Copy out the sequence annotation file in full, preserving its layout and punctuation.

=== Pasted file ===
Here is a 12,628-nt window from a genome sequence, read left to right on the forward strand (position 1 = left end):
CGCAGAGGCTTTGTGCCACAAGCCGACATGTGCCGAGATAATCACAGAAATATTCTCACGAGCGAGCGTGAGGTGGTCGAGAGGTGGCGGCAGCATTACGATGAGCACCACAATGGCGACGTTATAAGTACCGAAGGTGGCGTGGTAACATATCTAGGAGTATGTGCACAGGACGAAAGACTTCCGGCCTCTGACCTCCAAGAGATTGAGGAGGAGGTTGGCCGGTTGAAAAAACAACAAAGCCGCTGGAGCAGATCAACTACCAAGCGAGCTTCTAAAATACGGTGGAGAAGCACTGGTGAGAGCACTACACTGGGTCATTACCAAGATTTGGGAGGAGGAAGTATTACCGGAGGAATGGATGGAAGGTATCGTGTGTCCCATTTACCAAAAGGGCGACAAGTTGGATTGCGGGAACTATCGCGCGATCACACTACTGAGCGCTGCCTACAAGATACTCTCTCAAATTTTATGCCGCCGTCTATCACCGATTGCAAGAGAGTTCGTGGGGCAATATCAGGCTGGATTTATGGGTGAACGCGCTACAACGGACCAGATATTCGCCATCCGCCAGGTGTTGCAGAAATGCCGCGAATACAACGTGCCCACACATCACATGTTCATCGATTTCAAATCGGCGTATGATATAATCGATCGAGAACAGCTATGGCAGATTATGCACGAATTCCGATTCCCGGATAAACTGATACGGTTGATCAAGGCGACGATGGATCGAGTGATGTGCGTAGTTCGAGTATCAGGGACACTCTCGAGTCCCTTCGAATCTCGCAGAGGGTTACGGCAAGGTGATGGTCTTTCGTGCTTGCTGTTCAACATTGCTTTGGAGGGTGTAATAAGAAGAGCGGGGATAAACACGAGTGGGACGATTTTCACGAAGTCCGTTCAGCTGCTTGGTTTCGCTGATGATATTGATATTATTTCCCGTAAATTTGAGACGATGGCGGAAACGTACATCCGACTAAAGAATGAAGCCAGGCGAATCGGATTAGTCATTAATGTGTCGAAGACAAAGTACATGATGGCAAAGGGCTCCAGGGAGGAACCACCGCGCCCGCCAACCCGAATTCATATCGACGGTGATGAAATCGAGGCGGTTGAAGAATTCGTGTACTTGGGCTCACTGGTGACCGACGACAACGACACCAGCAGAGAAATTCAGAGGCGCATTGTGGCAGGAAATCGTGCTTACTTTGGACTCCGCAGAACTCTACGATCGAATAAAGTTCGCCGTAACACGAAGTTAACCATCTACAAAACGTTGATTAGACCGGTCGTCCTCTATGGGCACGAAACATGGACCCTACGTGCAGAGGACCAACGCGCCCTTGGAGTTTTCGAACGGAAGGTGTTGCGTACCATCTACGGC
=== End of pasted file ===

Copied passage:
Here is a 12,628-nt window from a genome sequence, read left to right on the forward strand (position 1 = left end):
CGCAGAGGCTTTGTGCCACAAGCCGACATGTGCCGAGATAATCACAGAAATATTCTCACGAGCGAGCGTGAGGTGGTCGAGAGGTGGCGGCAGCATTACGATGAGCACCACAATGGCGACGTTATAAGTACCGAAGGTGGCGTGGTAACATATCTAGGAGTATGTGCACAGGACGAAAGACTTCCGGCCTCTGACCTCCAAGAGATTGAGGAGGAGGTTGGCCGGTTGAAAAAACAACAAAGCCGCTGGAGCAGATCAACTACCAAGCGAGCTTCTAAAATACGGTGGAGAAGCACTGGTGAGAGCACTACACTGGGTCATTACCAAGATTTGGGAGGAGGAAGTATTACCGGAGGAATGGATGGAAGGTATCGTGTGTCCCATTTACCAAAAGGGCGACAAGTTGGATTGCGGGAACTATCGCGCGATCACACTACTGAGCGCTGCCTACAAGATACTCTCTCAAATTTTATGCCGCCGTCTATCACCGATTGCAAGAGAGTTCGTGGGGCAATATCAGGCTGGATTTATGGGTGAACGCGCTACAACGGACCAGATATTCGCCATCCGCCAGGTGTTGCAGAAATGCCGCGAATACAACGTGCCCACACATCACATGTTCATCGATTTCAAATCGGCGTATGATATAATCGATCGAGAACAGCTATGGCAGATTATGCACGAATTCCGATTCCCGGATAAACTGATACGGTTGATCAAGGCGACGATGGATCGAGTGATGTGCGTAGTTCGAGTATCAGGGACACTCTCGAGTCCCTTCGAATCTCGCAGAGGGTTACGGCAAGGTGATGGTCTTTCGTGCTTGCTGTTCAACATTGCTTTGGAGGGTGTAATAAGAAGAGCGGGGATAAACACGAGTGGGACGATTTTCACGAAGTCCGTTCAGCTGCTTGGTTTCGCTGATGATATTGATATTATTTCCCGTAAATTTGAGACGATGGCGGAAACGTACATCCGACTAAAGAATGAAGCCAGGCGAATCGGATTAGTCATTAATGTGTCGAAGACAAAGTACATGATGGCAAAGGGCTCCAGGGAGGAACCACCGCGCCCGCCAACCCGAATTCATATCGACGGTGATGAAATCGAGGCGGTTGAAGAATTCGTGTACTTGGGCTCACTGGTGACCGACGACAACGACACCAGCAGAGAAATTCAGAGGCGCATTGTGGCAGGAAATCGTGCTTACTTTGGACTCCGCAGAACTCTACGATCGAATAAAGTTCGCCGTAACACGAAGTTAACCATCTACAAAACGTTGATTAGACCGGTCGTCCTCTATGGGCACGAAACATGGACCCTACGTGCAGAGGACCAACGCGCCCTTGGAGTTTTCGAACGGAAGGTGTTGCGTACCATCTACGGC